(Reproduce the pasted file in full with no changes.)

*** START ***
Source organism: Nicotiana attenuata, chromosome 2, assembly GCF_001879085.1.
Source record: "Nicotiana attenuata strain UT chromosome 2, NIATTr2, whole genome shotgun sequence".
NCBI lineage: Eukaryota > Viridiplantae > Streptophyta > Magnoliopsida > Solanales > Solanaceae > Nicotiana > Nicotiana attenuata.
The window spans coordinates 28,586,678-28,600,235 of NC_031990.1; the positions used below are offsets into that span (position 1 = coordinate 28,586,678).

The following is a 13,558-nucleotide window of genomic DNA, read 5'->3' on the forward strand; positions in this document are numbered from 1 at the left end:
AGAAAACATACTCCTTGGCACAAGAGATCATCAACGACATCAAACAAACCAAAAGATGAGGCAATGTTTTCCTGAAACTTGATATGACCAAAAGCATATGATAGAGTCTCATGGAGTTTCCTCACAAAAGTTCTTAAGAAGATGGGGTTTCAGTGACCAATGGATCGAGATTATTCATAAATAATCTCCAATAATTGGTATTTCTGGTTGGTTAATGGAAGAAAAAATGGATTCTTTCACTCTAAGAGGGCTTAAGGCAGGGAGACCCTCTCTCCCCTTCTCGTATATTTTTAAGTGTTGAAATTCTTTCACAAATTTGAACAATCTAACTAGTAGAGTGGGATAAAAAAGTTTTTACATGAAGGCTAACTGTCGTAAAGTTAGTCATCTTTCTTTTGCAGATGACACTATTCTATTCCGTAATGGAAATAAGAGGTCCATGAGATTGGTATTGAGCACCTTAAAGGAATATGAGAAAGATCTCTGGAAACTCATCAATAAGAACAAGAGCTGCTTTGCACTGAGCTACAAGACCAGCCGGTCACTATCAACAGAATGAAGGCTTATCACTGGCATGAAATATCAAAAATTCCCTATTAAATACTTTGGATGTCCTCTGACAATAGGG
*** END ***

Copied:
Source organism: Nicotiana attenuata, chromosome 2, assembly GCF_001879085.1.
Source record: "Nicotiana attenuata strain UT chromosome 2, NIATTr2, whole genome shotgun sequence".
NCBI lineage: Eukaryota > Viridiplantae > Streptophyta > Magnoliopsida > Solanales > Solanaceae > Nicotiana > Nicotiana attenuata.
The window spans coordinates 28,586,678-28,600,235 of NC_031990.1; the positions used below are offsets into that span (position 1 = coordinate 28,586,678).

The following is a 13,558-nucleotide window of genomic DNA, read 5'->3' on the forward strand; positions in this document are numbered from 1 at the left end:
AGAAAACATACTCCTTGGCACAAGAGATCATCAACGACATCAAACAAACCAAAAGATGAGGCAATGTTTTCCTGAAACTTGATATGACCAAAAGCATATGATAGAGTCTCATGGAGTTTCCTCACAAAAGTTCTTAAGAAGATGGGGTTTCAGTGACCAATGGATCGAGATTATTCATAAATAATCTCCAATAATTGGTATTTCTGGTTGGTTAATGGAAGAAAAAATGGATTCTTTCACTCTAAGAGGGCTTAAGGCAGGGAGACCCTCTCTCCCCTTCTCGTATATTTTTAAGTGTTGAAATTCTTTCACAAATTTGAACAATCTAACTAGTAGAGTGGGATAAAAAAGTTTTTACATGAAGGCTAACTGTCGTAAAGTTAGTCATCTTTCTTTTGCAGATGACACTATTCTATTCCGTAATGGAAATAAGAGGTCCATGAGATTGGTATTGAGCACCTTAAAGGAATATGAGAAAGATCTCTGGAAACTCATCAATAAGAACAAGAGCTGCTTTGCACTGAGCTACAAGACCAGCCGGTCACTATCAACAGAATGAAGGCTTATCACTGGCATGAAATATCAAAAATTCCCTATTAAATACTTTGGATGTCCTCTGACAATAGGG